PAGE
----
Time to break out the flip-flops, fans and cool beverages, as some of the hottest weather of the season so far will scorch areas from the Midwest to the Northeast this Father's Day weekend and into early next week.
Blistering heat is forecast to bake much of the U.S. with widespread temperatures in the mid-to-upper 90s as far north as Wisconsin.
It will feel like the middle of the summer in Kansas City, St. Louis, Chicago, Cincinnati, Nashville, Pittsburgh, Washington, D.C., Philadelphia and New York City, AccuWeather said.
"Heat of this magnitude is not uncommon for this part of the season, but intense June sunshine can make if feel worse than a similar hot and humid spell in August or September when the sun is weaker," AccuWeather meteorologist Bob Larson said.
Excessive heat advisories and warnings have been posted in both Chicago and St. Louis. The National Weather Service in St. Louis called it a "dangerous combination of maximum temperatures in the 90s and high humidity."
The combination "will likely lead to an increased risk of heat-related stress and illness," the weather service said. "The very young, the elderly, those without air conditioning, and those participating in strenuous outdoor activities will be the most susceptible."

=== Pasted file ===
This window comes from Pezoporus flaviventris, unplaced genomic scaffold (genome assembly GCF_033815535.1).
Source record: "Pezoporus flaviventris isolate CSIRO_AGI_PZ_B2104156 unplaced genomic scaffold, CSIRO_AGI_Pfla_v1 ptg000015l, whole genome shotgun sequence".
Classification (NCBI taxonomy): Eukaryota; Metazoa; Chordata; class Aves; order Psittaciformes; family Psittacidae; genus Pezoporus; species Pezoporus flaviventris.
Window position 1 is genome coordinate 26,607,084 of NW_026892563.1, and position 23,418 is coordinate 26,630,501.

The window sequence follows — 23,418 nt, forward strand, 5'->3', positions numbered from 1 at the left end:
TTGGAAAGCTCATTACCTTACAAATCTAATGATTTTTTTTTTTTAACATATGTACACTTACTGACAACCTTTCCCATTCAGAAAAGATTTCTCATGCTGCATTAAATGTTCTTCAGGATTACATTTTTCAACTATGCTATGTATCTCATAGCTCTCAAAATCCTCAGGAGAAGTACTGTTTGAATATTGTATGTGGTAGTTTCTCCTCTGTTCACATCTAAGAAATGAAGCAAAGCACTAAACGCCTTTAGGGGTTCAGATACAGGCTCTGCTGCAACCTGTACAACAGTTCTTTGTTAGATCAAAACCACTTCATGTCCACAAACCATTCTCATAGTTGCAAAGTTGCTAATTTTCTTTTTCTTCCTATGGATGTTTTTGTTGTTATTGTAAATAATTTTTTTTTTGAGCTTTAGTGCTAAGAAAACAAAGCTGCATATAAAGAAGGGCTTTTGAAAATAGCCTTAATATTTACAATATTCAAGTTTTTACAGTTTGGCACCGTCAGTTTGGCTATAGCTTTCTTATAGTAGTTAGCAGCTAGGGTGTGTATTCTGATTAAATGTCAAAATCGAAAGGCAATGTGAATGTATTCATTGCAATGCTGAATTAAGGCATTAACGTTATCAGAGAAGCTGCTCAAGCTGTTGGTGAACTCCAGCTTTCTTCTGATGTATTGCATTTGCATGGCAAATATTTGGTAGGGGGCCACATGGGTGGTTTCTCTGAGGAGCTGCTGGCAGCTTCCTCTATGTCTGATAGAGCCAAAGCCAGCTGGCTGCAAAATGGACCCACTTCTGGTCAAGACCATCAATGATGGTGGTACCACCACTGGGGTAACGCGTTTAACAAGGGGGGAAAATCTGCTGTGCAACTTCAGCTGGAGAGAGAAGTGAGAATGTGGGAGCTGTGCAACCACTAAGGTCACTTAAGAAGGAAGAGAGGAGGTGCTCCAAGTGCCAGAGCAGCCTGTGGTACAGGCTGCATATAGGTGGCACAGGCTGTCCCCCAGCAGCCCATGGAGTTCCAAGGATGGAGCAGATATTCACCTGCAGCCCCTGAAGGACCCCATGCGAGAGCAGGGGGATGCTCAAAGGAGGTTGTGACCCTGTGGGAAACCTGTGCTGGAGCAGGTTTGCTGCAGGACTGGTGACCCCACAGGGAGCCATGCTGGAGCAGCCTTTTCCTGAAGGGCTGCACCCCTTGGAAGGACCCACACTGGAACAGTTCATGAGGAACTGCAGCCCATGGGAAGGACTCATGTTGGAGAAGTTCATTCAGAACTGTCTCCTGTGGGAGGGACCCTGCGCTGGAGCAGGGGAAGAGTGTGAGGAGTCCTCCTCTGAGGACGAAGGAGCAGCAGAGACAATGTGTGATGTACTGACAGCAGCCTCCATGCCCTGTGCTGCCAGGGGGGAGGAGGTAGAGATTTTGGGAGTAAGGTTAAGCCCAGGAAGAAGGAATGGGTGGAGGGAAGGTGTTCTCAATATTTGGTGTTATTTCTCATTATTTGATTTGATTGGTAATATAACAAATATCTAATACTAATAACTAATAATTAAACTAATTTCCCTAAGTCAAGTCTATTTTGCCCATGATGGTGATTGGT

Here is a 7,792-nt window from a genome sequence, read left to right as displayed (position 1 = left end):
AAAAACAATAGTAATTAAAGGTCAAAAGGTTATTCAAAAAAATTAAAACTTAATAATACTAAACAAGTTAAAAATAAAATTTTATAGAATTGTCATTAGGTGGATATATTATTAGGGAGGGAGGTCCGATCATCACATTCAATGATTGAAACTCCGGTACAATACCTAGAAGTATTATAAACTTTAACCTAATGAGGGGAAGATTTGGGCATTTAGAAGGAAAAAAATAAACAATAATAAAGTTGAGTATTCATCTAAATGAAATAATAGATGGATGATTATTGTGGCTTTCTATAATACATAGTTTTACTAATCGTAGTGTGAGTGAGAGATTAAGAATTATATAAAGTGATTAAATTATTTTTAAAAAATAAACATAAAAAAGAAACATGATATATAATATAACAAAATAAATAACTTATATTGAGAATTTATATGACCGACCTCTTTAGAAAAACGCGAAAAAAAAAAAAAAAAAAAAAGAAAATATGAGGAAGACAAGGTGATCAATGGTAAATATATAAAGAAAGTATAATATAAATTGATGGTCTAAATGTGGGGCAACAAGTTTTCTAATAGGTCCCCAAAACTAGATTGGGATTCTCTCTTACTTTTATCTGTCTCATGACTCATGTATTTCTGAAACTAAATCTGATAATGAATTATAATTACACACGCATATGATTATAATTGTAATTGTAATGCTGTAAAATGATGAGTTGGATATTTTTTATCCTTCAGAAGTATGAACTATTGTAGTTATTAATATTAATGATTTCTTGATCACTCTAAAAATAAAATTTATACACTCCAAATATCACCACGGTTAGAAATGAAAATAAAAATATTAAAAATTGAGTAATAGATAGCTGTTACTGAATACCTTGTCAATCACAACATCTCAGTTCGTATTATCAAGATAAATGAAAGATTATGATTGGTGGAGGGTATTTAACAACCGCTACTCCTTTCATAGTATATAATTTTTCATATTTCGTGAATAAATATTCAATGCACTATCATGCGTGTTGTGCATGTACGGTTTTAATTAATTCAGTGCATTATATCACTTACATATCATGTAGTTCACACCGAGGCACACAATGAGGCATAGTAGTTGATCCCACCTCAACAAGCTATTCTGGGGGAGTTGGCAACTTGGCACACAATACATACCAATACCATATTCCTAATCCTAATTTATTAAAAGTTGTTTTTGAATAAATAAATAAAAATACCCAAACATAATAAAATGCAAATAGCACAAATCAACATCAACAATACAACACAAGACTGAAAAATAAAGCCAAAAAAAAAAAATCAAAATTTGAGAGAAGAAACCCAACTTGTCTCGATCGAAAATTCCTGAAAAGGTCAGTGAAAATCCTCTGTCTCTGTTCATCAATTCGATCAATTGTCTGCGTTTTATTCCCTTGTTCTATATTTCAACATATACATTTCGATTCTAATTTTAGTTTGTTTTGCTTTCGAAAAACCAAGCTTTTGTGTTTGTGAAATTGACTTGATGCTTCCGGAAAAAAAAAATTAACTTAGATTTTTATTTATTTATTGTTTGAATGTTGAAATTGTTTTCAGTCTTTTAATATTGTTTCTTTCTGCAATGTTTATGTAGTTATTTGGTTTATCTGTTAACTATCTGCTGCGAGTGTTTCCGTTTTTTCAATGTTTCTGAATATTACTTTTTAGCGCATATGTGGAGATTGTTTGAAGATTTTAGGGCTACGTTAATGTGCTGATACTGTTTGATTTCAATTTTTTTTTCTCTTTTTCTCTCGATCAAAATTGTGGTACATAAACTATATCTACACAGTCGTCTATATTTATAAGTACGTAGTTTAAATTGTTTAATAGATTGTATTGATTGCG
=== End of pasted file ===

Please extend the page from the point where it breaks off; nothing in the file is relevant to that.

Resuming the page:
"Also, car interiors can reach lethal temperatures in a matter of minutes." Already this year, 12 young children have died after being trapped in hot cars, Golden Gate Weather Services reported.
Night will provide little relief in the big cities: The weather service in Chicago said that "low temperatures Saturday and Sunday night could struggle to drop below 80 degrees with heat indices likely remaining in the 90s through the evening and possibly into the early part of the overnight hours."
A heat wave in Chicago in 1995 killed over 700 people, and since then, the city has been especially cautious and vigilant about preparing for the dangers of extreme heat.
While Sunday, Father's Day, looks to be the hottest day in the central U.S., Monday should be a record-breaker for portions of the Northeast and Mid-Atlantic, according to weather.us meteorologist Ryan Maue. He said temperatures should top off at around 95 degrees along the Interstate-95 corridor.
Cooler air will sweep southeastward across the Midwest and Northeast during Monday night and Tuesday, AccuWeather said.